If you ask Sydney musicians about their favourite local venue to play, chances are they’ll say Newtown Social Club. With a 300-person capacity, the venue is a rare trifecta of affordability, intimacy without squeeze, and an excellent sound system, the latter regularly cited among Sydney’s best. Sadly, it’s closing this Sunday.

“In bigger rooms, there’s all kind of sound problems,” says Sydney musician Marcus Whale, who has played the venue countless times solo, and as half of electronic duo Collarbones. “In a room that size, [the sound] is condensed, so it’s all super clear and transparent, which is what you want when you’re listening to your favourite act.”

And there’ve been a lot of favourites to choose from. Since Newtown Social Club opened in May 2014, a who’s who of Sydney and Australian musicians have played upstairs, including Montaigne, Gang of Youths, Rainbow Chan and Lupa J, who, with last week’s launch of single “Put Me Back Together”, has played there nine times.

“My very first show was at Newtown Social Club back in 2014, supporting Pepa Knight [of Jinja Safari],” says Lupa J, real name Imogen Jones. “I’ve performed there at every stage of my musical development. As soon as it I heard it was closing down, I knew I had to play there one last time. It was a really significant place for me to learn how to play for a live audience; it’s nice and small, so there’s not too much pressure.”

While there are small venues throughout Sydney, that 300-person capacity proves a sweet spot perfect for local acts, given the unfortunately risky gap between that and the next tier of venues, like the 500-capacity Oxford Art Factory.

“A 300-capacity venue is heaps useful for [acts] like me who probably won’t sell out Oxford Art Factory, and could lose a lot of money,” says Whale. “The only drawback is the room feels a bit like a cinema or conference room. It’s so devoid of any character, but you bring the character in your music.”

Both the concert space’s featureless black walls and fitout, and the sleek bar downstairs, are far removed from the building’s past as The Sandringham Hotel aka “the Sando”. A rowdy live-music hotspot of the 1990s, it was decorated with equal parts graffiti and art deco pieces. Despite attempts to re-establish itself, by 2013 the Sando had gone into a reported $3.6 million receivership.

“I used to go a lot,” says Cosmo Liney of Cosmo’s Midnight, who played three sold-out shows at Newtown Social Club recently on tour for single “History”. “[Newtown Social Club] is much more of a live venue. The Sando became a place where old mates went for cheap drinks and karaoke.”

But on a symbolic level, the closure was a massive blow to Sydney’s music scene. A grassroots “Save Our Sando” campaign with rallies and concerts was spearheaded by rock legend Angry Anderson. But it was the owners of Melbourne’s Northcote Social Club who bought the venue outright, keeping the flame alive and launching the careers of Frenzal Rhomb and The Whitlams, among others.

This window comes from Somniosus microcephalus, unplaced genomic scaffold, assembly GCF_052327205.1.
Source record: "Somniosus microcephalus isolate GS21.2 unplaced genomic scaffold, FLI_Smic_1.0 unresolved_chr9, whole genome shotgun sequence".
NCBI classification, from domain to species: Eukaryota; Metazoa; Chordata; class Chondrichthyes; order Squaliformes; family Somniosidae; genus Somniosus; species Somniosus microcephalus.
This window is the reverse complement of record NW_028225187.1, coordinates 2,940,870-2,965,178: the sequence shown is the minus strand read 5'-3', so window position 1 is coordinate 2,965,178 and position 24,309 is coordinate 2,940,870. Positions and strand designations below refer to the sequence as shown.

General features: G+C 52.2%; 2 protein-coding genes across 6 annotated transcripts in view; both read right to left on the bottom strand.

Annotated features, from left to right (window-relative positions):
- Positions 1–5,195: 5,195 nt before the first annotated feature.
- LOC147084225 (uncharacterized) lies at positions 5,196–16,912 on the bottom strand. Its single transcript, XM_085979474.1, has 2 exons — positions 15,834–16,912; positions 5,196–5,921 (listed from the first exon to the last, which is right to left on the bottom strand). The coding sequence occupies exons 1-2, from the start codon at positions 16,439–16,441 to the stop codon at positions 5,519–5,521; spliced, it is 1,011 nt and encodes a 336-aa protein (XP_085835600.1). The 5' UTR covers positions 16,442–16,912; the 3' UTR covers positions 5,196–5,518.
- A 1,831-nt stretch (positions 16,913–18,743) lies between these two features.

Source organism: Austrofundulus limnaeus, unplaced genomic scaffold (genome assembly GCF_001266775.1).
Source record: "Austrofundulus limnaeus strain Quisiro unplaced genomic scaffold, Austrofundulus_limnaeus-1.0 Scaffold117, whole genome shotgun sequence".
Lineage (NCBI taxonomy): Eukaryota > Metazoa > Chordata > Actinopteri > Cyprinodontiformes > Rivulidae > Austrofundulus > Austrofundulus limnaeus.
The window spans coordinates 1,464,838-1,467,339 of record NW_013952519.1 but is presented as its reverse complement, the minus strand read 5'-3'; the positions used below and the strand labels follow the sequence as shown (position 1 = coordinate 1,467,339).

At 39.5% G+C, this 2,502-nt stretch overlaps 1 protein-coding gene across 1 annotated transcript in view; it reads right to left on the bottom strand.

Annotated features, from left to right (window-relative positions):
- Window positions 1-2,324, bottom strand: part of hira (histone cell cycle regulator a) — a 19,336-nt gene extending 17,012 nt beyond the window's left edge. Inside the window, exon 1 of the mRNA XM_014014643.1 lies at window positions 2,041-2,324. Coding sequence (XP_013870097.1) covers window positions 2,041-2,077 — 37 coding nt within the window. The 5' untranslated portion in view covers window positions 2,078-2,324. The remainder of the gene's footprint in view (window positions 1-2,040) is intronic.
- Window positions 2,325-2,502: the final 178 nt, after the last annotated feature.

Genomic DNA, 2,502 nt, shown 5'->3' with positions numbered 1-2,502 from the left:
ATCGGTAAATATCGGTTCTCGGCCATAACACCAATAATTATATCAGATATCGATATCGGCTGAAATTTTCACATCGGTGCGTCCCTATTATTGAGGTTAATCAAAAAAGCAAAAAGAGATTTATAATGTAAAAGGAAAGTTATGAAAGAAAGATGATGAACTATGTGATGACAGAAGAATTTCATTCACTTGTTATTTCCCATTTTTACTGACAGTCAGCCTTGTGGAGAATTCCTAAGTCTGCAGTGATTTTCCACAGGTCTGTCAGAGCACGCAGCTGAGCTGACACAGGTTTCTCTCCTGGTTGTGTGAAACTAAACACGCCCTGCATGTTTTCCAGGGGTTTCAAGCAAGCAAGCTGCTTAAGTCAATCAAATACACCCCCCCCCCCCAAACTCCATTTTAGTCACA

When Newtown Social Club announced its closure on Facebook in January this year, it cited “the current regulatory climate in Sydney and the inherent challenges therein” as the cause. While representatives declined to elaborate when Broadsheet Sydney reached out for further comment, the City of Sydney acknowledge that red tape and costs around licensing, noise restrictions and trading hours are hurting live-music venues. It is currently reviewing how to handle noise complaints, like those that landed the Sydney Opera House a $15,000 fine this February for a Florence and the Machine concert in 2015.

As for the future of the Sando, there’s mixed opinions on Holey Moley, the mini-golf themed bar set to tee off in the space come mid-June, joining existing venues in Brisbane and Melbourne. Franchise owner Funlab has stated it intends to “continue to support” Sydney’s music scene in some form, though it’s hard to imagine the same rapt atmosphere in a pub with Game of Thrones-themed putt-putt. While it’s not Funlab’s fault NSC is closing, you’d have to imagine their min-golf bar would be receiving a warmer welcome were it not opening on such hallowed ground.

Last week’s announcement that The Landsdowne, a venue of similar size and legacy in Chippendale, will re-open in June comes as an on-cue counterpoint to pessimism. The sheer amount of talent and resourcefulness in Sydney’s music scene suggests there’ll always be spaces to see live music should you seek it out. There’s no need to hyperbolise Newtown Social Club’s closure, but there’s room to pause to see it go.